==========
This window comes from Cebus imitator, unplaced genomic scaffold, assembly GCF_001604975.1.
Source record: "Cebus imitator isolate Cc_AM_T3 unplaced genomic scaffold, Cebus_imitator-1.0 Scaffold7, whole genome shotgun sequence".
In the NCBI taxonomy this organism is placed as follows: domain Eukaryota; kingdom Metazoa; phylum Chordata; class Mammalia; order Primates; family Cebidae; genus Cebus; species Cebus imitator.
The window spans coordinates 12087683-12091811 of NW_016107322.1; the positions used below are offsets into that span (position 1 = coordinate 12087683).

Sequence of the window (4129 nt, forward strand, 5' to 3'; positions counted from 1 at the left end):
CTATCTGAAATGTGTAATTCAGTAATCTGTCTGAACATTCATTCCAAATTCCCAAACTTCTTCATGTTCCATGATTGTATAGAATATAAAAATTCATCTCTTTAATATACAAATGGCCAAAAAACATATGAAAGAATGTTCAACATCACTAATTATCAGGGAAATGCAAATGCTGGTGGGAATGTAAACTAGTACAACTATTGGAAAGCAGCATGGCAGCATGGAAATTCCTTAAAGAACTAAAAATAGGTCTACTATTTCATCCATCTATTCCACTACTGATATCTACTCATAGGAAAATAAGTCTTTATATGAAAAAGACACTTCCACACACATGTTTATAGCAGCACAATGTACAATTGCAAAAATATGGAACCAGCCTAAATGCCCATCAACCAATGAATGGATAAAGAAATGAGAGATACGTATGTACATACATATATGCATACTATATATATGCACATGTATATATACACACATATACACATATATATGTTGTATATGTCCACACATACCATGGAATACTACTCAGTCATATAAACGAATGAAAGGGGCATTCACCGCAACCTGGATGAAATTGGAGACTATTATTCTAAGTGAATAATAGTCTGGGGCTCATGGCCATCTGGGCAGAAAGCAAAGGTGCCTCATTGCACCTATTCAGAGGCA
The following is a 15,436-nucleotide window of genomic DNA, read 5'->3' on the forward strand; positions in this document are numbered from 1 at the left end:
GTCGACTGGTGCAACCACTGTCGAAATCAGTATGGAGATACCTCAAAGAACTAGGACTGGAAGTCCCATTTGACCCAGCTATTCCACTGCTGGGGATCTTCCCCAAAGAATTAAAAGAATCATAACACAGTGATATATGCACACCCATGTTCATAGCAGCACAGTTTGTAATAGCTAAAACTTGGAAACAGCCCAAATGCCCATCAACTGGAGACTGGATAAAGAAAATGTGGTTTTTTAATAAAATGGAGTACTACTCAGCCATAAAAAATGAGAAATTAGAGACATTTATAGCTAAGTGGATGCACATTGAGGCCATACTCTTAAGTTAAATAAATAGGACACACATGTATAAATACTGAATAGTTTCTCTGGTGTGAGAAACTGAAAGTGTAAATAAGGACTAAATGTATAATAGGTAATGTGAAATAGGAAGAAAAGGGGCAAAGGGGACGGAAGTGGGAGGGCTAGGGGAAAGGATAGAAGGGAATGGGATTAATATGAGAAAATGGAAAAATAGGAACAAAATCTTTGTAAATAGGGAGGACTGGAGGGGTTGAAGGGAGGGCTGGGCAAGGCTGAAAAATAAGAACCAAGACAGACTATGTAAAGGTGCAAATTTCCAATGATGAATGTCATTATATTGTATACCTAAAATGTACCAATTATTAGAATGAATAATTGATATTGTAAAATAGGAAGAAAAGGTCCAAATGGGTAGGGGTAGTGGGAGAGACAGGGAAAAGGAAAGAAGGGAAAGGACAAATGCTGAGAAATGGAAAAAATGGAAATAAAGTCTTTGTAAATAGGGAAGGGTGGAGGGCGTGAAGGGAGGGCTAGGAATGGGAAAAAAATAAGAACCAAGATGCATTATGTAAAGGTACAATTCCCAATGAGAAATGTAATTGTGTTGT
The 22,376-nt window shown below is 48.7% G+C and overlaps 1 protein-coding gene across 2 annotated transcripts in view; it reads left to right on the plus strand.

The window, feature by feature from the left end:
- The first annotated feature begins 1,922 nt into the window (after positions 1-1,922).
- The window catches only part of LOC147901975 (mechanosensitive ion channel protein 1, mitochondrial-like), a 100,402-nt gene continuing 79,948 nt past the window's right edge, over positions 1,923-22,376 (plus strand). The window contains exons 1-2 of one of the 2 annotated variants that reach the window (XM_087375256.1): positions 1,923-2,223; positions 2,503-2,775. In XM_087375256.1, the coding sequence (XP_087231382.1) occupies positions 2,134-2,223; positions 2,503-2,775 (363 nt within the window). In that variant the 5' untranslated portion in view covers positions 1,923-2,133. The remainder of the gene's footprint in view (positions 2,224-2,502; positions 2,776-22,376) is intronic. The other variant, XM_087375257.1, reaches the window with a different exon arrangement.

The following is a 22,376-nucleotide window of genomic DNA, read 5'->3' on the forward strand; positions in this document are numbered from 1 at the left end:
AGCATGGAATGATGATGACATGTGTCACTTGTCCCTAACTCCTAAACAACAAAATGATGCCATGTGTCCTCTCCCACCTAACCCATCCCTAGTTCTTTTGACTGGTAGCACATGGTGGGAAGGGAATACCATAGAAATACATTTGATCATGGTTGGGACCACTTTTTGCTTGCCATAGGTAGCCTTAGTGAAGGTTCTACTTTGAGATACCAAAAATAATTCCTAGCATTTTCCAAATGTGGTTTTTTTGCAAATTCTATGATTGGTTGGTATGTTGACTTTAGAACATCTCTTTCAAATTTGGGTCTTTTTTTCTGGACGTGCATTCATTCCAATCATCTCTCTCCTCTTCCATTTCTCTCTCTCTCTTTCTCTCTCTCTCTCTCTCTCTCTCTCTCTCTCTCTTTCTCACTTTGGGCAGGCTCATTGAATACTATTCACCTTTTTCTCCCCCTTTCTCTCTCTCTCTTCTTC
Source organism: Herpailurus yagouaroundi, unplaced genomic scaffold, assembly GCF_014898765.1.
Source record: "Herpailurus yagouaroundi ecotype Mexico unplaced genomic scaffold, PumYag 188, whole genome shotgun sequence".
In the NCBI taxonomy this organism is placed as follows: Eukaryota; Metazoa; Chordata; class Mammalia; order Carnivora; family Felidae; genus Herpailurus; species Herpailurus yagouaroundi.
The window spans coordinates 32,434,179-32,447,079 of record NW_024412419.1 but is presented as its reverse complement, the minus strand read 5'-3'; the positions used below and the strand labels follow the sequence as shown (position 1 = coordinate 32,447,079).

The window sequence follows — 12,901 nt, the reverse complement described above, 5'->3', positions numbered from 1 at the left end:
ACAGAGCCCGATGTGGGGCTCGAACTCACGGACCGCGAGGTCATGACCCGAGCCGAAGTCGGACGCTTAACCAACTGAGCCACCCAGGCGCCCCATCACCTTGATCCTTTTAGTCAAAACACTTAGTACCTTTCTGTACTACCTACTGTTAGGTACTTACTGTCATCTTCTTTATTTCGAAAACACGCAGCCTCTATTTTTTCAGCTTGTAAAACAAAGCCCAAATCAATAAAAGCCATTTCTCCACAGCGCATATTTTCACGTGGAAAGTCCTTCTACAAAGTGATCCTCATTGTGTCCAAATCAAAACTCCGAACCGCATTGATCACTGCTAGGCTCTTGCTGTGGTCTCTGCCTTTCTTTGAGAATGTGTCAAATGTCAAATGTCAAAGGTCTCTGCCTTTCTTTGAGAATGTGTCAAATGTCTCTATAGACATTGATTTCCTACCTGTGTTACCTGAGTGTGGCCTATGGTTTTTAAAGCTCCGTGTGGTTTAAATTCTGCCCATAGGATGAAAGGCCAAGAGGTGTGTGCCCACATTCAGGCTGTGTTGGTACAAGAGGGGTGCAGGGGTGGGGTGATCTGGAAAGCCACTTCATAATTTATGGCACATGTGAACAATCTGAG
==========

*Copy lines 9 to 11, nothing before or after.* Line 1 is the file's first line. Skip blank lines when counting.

The 22,376-nt window shown below is 48.7% G+C and overlaps 1 protein-coding gene across 2 annotated transcripts in view; it reads left to right on the plus strand.

The window, feature by feature from the left end:
- The first annotated feature begins 1,922 nt into the window (after positions 1-1,922).